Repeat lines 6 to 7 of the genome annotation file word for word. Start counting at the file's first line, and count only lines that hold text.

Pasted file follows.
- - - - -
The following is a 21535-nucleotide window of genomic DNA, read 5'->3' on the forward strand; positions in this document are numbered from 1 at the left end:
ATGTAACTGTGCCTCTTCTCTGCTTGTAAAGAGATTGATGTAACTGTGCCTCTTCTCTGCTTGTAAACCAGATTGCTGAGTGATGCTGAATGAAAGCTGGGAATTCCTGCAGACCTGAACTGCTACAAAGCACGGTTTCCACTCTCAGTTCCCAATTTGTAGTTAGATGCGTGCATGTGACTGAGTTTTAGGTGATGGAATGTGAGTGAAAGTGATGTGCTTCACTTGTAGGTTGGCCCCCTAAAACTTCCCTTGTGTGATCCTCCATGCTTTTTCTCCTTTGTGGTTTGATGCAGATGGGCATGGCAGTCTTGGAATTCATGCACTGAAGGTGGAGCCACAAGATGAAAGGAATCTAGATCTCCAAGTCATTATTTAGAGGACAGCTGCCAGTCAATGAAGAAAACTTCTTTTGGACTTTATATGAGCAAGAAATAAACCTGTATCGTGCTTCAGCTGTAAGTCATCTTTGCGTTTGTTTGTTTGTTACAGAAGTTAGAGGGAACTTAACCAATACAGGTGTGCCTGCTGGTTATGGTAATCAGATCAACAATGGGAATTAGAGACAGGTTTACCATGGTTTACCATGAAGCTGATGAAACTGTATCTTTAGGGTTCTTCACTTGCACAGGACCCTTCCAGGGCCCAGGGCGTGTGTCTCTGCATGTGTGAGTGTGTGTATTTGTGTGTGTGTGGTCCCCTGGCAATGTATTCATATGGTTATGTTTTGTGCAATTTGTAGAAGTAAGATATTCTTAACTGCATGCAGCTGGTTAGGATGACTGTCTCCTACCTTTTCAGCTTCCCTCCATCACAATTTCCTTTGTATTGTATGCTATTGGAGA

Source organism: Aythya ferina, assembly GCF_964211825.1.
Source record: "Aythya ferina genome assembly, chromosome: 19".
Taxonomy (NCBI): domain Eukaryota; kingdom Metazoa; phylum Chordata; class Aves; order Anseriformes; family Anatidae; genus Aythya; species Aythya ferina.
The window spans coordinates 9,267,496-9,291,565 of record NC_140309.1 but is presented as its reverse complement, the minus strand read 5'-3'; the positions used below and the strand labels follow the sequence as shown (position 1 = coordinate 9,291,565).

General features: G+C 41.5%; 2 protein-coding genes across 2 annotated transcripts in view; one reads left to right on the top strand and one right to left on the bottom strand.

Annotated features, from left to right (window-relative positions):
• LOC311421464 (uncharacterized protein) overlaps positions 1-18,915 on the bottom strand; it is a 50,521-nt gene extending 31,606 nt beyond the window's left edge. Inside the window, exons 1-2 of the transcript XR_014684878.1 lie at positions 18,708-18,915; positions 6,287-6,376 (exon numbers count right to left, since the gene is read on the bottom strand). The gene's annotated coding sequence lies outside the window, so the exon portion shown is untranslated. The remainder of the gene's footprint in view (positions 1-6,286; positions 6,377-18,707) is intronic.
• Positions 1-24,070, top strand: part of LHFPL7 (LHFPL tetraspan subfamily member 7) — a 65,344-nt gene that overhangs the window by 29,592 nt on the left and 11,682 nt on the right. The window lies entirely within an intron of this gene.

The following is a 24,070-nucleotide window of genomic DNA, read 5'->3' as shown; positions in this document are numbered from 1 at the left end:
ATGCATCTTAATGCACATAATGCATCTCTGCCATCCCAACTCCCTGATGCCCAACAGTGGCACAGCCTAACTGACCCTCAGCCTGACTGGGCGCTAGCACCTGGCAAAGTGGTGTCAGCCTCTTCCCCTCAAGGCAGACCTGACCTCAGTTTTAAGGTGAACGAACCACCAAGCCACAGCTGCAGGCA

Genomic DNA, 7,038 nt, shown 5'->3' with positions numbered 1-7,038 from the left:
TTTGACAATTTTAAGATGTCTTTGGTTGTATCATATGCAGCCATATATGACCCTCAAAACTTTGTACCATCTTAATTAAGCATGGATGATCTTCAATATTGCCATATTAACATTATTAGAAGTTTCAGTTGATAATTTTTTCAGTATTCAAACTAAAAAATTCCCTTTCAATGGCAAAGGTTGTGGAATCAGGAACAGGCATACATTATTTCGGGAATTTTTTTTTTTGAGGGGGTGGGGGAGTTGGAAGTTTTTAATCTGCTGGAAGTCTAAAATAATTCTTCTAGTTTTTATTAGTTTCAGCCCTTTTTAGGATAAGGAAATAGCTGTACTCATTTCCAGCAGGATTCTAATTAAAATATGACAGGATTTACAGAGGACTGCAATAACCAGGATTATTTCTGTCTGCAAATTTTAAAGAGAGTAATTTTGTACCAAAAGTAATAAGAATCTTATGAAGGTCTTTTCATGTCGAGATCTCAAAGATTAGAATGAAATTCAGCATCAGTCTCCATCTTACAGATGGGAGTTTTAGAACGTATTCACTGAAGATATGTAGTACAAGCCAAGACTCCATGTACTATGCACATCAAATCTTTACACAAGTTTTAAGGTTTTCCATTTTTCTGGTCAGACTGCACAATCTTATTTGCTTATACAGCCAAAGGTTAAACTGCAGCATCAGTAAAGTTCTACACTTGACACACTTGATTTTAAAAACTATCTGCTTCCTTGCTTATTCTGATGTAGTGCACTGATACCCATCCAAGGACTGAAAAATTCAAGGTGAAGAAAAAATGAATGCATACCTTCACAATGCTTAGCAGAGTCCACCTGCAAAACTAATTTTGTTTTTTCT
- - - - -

The window spans coordinates 9,267,496-9,291,565 of record NC_140309.1 but is presented as its reverse complement, the minus strand read 5'-3'; the positions used below and the strand labels follow the sequence as shown (position 1 = coordinate 9,291,565).

General features: G+C 41.5%; 2 protein-coding genes across 2 annotated transcripts in view; one reads left to right on the top strand and one right to left on the bottom strand.